Yes, winter is coming and, while that means darker days, it shouldn't mean less riding. With help from the best mountain bike lights riders can illuminate the trail ahead and ride with confidence. Finding the right light for you can be a minefield for new buyers but we've done the hard work for you and compiled the best we've tested to make your buying experience trouble-free.
When looking for your next light, there's an awful lot to consider before dropping the cash. There are lumen counts and external or internal batteries – and every light offers a different beam spread. All of these are things that need to be thought about before clicking 'buy now'. It's also important to look at the light mounting interface as they come in all shapes and sizes and are often specific to a particular light and handlebar.
Some lights are simpler than others, too. There are lights on the market that use fancy artificial intelligence to track your night riding habits in order to adjust the beam power on the fly. Others come with handy remote controls that allow the rider to switch between modes through Bluetooth and some bring things right back to bare bones, relying on a single button for all functions.
If you're new to night riding, one thing's for sure – you need two lights. While you can get away with a strong bar-mounted light, a second light mounted to your helmet will help fill in any dead areas allowing you to fill in any details. Scroll down to find out which mountain bike light is best for you.
Best mountain bike lights
2022 exposure sixpack mk12 sync mk4 light hero.jpg, by Liam Mercer
It may be on the pricy side but, with the USE Exposure Sixpack MK12 bar-mounted light, you're getting what you pay for. This light omits up to 5250 lumens thanks to six white XPL2 bulbs. Housed within a 6063 aluminium housing, it offers up to a 36-hour battery life, so it's sure to keep the trails lit up during some seriously long rides.
On top of all that, this uses an internal battery that's charged using a Smart Port+ port which not only allows for easy charging of the light itself but it means that it can be used as a powerbank in a pinch. The Sixpack MK12 comes with 10 programs, two of which can be customised through an app and all of these offer a number of burn times, as well as lumen outputs, so the light can be tailored to blast out the most light according to how long you're planning to ride.
The Sixpack's beam is of excellent quality as it can pierce deep into a trail but it's also rather wide, allowing for all manners of details to be picked up. Modes are easy to navigate too thanks to a single button on the rear and those modes and burn times are shown on a small LED screen at the rear.
If this light seems like your cup of tea, check out our USE Exposure Sixpack MK12 SYNC MK4 front light review.
Lumicycles Apogee Front Light-2.jpg, by Rachael Gurney
We liked Lumicycles' Apogee because it offers an awesome battery life along with good projection. It's also easy to use and install. It outputs up to 4500 lumens and it runs off of an external battery pack. We tested it with the 6800mAh battery pack which claims a stonking 13-hour run time in Boost mode.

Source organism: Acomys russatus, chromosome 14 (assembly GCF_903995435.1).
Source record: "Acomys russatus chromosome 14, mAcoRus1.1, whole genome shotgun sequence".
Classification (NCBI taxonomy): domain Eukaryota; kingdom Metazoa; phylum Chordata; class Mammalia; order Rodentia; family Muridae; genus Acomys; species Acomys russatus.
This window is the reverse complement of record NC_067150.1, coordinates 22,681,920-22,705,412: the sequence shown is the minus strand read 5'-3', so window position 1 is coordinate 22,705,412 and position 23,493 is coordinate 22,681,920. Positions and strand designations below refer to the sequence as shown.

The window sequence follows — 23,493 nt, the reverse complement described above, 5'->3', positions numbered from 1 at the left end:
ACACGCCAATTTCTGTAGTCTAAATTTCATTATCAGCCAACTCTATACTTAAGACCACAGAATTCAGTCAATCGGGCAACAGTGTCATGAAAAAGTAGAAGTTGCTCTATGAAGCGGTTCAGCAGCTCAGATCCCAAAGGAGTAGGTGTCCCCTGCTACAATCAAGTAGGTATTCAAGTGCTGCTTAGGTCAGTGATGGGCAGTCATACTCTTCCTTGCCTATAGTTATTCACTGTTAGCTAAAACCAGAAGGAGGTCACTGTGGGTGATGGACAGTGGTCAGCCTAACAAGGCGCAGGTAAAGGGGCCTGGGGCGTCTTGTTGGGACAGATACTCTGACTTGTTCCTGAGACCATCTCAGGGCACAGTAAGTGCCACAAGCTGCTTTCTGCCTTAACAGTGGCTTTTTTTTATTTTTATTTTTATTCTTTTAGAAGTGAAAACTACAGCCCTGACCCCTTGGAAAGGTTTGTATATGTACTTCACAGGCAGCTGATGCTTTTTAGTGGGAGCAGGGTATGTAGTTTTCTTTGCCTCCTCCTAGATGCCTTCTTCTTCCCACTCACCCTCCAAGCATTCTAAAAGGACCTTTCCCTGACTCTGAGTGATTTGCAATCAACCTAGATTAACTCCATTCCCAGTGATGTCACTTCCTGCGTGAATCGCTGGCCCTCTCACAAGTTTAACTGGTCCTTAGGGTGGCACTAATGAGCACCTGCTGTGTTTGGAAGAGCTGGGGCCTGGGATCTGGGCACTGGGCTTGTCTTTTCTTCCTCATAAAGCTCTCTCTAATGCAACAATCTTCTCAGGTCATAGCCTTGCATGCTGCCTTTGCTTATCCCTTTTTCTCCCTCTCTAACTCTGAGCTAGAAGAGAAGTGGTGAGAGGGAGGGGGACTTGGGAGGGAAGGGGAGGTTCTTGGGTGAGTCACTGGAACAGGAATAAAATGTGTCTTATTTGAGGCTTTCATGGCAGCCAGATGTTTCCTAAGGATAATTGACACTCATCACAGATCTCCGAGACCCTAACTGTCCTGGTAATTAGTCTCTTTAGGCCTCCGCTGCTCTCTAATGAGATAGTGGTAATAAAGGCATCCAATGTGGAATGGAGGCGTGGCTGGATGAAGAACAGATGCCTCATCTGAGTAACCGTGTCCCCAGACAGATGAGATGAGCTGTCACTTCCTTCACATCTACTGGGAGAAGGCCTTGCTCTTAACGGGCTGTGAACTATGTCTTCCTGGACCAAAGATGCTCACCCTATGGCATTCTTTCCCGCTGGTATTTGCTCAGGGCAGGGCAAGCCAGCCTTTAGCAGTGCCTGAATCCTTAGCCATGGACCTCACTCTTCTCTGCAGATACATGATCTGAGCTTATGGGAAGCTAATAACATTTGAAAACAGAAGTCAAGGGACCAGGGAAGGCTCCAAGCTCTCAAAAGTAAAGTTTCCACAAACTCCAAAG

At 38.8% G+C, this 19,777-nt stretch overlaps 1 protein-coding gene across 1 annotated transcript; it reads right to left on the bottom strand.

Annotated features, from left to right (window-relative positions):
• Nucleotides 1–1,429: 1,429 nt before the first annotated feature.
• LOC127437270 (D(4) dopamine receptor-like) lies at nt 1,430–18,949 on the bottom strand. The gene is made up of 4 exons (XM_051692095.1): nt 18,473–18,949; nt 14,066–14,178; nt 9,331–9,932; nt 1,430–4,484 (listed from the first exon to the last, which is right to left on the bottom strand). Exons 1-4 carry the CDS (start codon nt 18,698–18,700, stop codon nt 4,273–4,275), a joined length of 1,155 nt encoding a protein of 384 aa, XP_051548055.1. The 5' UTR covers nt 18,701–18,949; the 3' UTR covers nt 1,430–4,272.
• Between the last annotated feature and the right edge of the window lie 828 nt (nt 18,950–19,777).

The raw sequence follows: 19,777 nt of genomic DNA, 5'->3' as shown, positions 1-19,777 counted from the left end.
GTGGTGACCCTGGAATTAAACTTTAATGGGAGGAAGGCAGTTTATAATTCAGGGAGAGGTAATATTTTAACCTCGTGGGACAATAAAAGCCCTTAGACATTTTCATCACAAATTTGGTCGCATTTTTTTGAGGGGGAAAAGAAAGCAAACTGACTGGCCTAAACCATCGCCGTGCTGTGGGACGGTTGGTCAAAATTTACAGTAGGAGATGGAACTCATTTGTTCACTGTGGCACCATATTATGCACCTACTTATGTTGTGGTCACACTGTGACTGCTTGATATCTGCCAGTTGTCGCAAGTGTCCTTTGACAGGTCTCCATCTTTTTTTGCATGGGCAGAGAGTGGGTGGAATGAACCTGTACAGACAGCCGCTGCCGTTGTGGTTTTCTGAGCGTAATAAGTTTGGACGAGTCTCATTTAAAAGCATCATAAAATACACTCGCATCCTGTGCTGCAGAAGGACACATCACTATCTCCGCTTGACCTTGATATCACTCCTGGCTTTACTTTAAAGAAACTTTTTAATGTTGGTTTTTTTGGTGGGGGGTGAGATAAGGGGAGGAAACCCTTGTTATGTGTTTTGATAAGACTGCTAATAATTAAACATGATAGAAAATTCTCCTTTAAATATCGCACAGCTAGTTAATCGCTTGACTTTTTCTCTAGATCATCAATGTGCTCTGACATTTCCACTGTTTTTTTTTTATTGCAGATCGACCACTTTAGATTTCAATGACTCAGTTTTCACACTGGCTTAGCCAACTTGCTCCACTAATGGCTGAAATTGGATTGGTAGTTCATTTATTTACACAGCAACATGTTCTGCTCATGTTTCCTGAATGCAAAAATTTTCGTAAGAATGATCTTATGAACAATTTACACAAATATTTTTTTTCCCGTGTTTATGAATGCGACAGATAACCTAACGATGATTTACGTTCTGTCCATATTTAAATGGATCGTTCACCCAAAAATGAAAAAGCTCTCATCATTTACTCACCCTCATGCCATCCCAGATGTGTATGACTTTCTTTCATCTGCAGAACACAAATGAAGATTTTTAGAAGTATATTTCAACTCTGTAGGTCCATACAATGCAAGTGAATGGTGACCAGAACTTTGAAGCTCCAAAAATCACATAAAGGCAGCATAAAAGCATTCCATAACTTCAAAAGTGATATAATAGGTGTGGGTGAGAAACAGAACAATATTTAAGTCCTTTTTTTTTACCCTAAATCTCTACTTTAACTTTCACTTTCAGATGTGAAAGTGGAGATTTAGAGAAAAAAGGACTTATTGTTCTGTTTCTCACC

Modes are scrolled using a switch at the back and its beam is projected through the use of CREE XPL LEDs. The brand says these should launch the light up to 100 metres ahead.
What's unique to this light is that it's coloured to enhance the greens of the forest which should result in greater detail compared to standard LEDs.
If you would like more details on this UK-made front light, read our Lumicycle Apogee Extender Pack front light review.
2022 magicshine monteer 8000s v2 hero.jpg, by Liam Mercer
The Magicshine Monteer 8000S offers an almost class-leading (only beaten by the Monteer 12000) lumen output, coming with the capability of blasting a full 8000 lumens out into the trail ahead.
This light is practically built using two levels, a lower and an upper with illumination duties being split between five CREE XHIP 50.2 LEDs. These two levels offer a spot and a flood light that can be switched between and chosen on the fly. They can also be combined to achieve that huge lumen count. Magicshine promises a 315m maximum beam distance with 25000CD beam intensity.
Granting easy switching between each of the Monteer 8000S's settings is done through the use of a 2.5G remote that can connect to the light with a five-meter range. It's then powered by a 10,000mAh external battery that benefits from USB-C charging and it can be used as a powerbank.
Read our Magicshine Monteer 8000S Galaxy V2 front light review to find out more about how it performs.
Much like the Sixpack above, USE Exposure's Zenith MK2 light is another high-quality offering from that brand that uses a very similar 6063 aluminium build. Even though it's small, it's nothing short of mighty with its 2,100-lumen count and integrated battery all of which make it an ideal choice for a helmet-mounted light.
Its lumens are shot out from three white XPL2(W3) bulbs and its lithium-ion battery has a 5,000mAh capacity that offers up to 18 hours of burn time. The Zenith is stacked with nine programs that are scrolled using the single button at the rear of the light that offers a choice of run times and outputs. What's extra cool is that this light has a super fancy tap feature, allowing the user to simply tap the light to scroll through output options.